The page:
Hackett was candid about the profound toll the pandemic took on students’ mental health and learning alike: “We experienced something that people haven’t experienced in a century, and we are not going to make up completely for that gap, no matter what fancy little 12-week program or whatever it is that we say we can do for kids. It’s just going to be inadequate.” On the other hand, Hackett sees value in the life lessons students learned instead. “The way I like to think about it instead is that these kids got skills that they would never have otherwise… if we stopped thinking about it from a deficit perspective, and we start thinking about what are the skills that have been gained, I think that places us in a better position.”
“So I don’t have any plans for accelerated learning academies; I think the learning was accelerated in a different way,” she stated.
Along similar lines, Lenihan noted, “I really take issue with the whole catching up idea. …We’re in a much better place now. But there’s still an ongoing pandemic.” She views “catching up” as both unrealistic and the wrong way to approach moving students’ learning forward this year: “At some point, we have to make peace with the fact that living through a pandemic is awful for everyone. And we’re doing the best we can coming out of it to give kids what they need. But that doesn’t necessarily mean we go back and grab every single thing that they missed, from the worst year of the pandemic.”
Instead of accelerated learning, Hackett noted Lexington has made significant curricular adjustments throughout the year to accommodate students and teachers, and flagged some students for a support program this summer funded by the third round of federal school emergency funding (ESSER III). The four-week program, Lex Be Curious & Have Fun, enrolled about 180 students this summer, according to Hackett, and “targeted interventions with kids who need them based on literacy and math skills in particular,” as well as “additional mental health support” for those who needed it. ESY, or Extended School Year, a program for students with disabilities, had approximately the same number of students, for a total of about 350 students, she added.
Lenihan worries especially about the setbacks for students in special education programs. “There’s no replicating what was lost, and that’s really hard. Because it’s one thing when you as a parent lose something, but when your kids loses something, oh—so much worse.”
The pending release of MCAS test results (expected this September) may offer a more quantifiable indicator of how COVID-19 impacted student learning.
Investing in mental health resources
Beyond the curricular impacts of COVID-19, both Hackett and Lenihan acknowledged the severe mental health ramifications of the pandemic. “I know there’s a lot of concern about what they didn’t learn in math…But I’m a little more concerned right now about, you know, how are we doing mentally? How are we doing emotionally? And what steps do we need to take to really kind of get people back together?” said Lenihan.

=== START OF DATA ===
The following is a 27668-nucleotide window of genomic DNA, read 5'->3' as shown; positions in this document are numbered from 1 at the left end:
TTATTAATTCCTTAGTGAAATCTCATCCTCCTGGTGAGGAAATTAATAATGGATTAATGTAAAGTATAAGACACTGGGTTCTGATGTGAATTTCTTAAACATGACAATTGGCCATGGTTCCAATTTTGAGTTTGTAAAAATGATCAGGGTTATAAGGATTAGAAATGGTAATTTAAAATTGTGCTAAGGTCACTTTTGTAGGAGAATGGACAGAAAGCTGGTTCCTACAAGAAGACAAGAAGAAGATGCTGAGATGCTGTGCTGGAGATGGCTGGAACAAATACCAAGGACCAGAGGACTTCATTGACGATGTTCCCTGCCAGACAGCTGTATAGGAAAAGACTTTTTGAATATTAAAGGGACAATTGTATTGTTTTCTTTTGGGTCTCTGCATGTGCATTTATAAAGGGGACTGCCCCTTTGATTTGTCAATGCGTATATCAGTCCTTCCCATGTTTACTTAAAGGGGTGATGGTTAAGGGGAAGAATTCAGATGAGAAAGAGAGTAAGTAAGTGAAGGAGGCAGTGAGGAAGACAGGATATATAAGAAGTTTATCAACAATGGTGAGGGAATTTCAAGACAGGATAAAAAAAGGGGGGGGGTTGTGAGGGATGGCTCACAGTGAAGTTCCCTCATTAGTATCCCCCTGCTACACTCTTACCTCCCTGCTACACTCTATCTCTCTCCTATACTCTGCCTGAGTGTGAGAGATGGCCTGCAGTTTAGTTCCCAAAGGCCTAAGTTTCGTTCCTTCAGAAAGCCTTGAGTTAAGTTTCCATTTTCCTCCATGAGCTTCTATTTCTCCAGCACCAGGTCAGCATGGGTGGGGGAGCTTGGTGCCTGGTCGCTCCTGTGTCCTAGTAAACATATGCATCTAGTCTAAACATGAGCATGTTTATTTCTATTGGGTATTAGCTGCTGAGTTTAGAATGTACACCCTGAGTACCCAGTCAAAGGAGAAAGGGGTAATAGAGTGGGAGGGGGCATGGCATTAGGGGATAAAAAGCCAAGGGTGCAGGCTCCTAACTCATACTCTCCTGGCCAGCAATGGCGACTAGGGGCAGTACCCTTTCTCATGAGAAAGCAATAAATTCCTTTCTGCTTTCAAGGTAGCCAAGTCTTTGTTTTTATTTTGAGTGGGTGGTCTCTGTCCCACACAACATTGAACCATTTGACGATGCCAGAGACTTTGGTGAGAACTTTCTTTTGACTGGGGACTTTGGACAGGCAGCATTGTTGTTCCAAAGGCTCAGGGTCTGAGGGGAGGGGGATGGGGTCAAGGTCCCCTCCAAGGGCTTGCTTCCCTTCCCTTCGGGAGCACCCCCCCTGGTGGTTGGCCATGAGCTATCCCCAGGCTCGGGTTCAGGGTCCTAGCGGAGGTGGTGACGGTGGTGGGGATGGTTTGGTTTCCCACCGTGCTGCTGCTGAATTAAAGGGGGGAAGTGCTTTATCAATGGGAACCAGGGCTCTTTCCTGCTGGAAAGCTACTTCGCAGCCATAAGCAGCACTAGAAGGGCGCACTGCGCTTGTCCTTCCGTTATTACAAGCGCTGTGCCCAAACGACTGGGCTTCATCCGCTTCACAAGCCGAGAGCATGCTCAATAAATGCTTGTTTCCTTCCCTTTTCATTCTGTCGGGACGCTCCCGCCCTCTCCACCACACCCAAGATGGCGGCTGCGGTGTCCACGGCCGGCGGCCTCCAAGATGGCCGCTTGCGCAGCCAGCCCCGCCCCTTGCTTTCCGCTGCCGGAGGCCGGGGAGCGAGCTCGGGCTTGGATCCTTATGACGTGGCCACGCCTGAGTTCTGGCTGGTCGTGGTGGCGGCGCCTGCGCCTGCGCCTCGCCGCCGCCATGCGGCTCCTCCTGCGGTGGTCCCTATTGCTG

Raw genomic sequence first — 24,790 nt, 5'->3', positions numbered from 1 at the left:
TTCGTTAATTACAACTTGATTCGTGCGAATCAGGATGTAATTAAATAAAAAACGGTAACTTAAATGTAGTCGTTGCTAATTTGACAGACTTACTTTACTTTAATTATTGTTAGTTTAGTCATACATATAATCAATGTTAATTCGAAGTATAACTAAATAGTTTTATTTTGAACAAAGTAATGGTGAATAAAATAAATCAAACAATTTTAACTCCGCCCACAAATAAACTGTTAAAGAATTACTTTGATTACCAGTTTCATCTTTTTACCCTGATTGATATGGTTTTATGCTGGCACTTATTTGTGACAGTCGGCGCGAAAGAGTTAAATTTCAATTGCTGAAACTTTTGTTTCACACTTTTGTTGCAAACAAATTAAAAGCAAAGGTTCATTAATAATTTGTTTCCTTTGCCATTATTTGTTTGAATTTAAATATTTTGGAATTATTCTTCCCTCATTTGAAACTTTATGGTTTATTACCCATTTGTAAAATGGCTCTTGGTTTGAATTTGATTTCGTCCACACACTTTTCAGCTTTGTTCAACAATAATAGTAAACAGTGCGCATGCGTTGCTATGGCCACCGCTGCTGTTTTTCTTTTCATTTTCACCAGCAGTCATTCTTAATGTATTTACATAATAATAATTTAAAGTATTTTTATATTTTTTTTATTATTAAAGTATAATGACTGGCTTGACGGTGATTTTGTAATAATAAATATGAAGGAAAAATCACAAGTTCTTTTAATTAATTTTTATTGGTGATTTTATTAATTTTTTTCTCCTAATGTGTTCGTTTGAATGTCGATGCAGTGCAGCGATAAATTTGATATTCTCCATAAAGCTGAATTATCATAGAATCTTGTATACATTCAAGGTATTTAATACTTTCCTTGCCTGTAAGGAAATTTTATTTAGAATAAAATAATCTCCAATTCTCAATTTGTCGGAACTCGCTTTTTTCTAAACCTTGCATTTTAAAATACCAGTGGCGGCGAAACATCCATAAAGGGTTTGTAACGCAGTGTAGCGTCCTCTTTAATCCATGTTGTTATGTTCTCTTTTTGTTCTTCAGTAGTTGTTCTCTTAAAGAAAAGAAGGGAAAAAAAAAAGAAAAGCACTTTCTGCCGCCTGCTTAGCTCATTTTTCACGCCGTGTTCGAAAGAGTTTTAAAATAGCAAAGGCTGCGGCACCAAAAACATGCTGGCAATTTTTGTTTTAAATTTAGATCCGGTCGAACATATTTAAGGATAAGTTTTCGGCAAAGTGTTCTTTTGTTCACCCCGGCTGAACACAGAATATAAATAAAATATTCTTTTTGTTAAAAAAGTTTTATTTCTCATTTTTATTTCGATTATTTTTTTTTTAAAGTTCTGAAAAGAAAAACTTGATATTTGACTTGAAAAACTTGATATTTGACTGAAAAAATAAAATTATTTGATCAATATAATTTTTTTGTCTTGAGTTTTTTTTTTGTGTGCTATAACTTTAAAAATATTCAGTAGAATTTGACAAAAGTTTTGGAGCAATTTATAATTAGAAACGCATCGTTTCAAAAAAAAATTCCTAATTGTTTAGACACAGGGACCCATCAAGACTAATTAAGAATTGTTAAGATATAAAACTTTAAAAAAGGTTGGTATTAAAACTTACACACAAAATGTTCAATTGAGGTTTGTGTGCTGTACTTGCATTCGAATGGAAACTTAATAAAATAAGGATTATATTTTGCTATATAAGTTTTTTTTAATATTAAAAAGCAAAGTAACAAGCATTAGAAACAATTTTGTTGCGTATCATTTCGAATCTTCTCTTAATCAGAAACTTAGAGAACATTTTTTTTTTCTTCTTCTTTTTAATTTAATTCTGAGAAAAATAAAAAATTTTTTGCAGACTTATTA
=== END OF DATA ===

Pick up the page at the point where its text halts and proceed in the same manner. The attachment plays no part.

“As a mom, I especially hope the school can give my kids more positive support and sometimes comfort,” Zhou said.
Nick Fang, Zhou’s husband, added that he thought that LPS could combine addressing mental health and cultural sensitivity by helping students understand that families’ approaches to vaccination, masking and social distancing can vary. Zhou’s mother, who is diabetic, stayed with their family this year, and her high-risk condition meant that Zhou and Fang opted to keep their kids remote for the entirety of the 2020-21 school year, though they wished they could have safely sent their kids back to school in person sooner. As all students return to school this fall, “Schools could certainly help us engage the kids on respecting different cultures, different family tradition[s], or even just personal needs,” Fang said.
Both Hackett and Lenihan stressed Lexington’s pre-existing wealth of mental health resources. “We are very fortunate in Lexington, we have a really good number, especially when you compare us to other towns, of social workers and counselors” whose expertise will be essential to identifying student needs and addressing them, Lenihan said. Investments in qualified staff will be a major focus for the district in seeking to support students: “Through the federal funding, we’ve been able to hire some more social adjustment counselors and different supports of that nature,” Hackett said.
“[Some students] are just not going to be the same.”
— Daniel Debowy, psychiatrist and LPS parent
Debowy, in addition to being an LPS parent, is a psychiatrist. He noted that in Massachusetts, even in Lexington, most specialists are fully booked. “Their school counselors have a tremendous job ahead of them, and I don’t envy them in the slightest…even in this neck of the woods in Massachusetts, there is nobody with open slots to send them to, in terms of treatment, so I don’t even know how this district is going to handle it,” he said.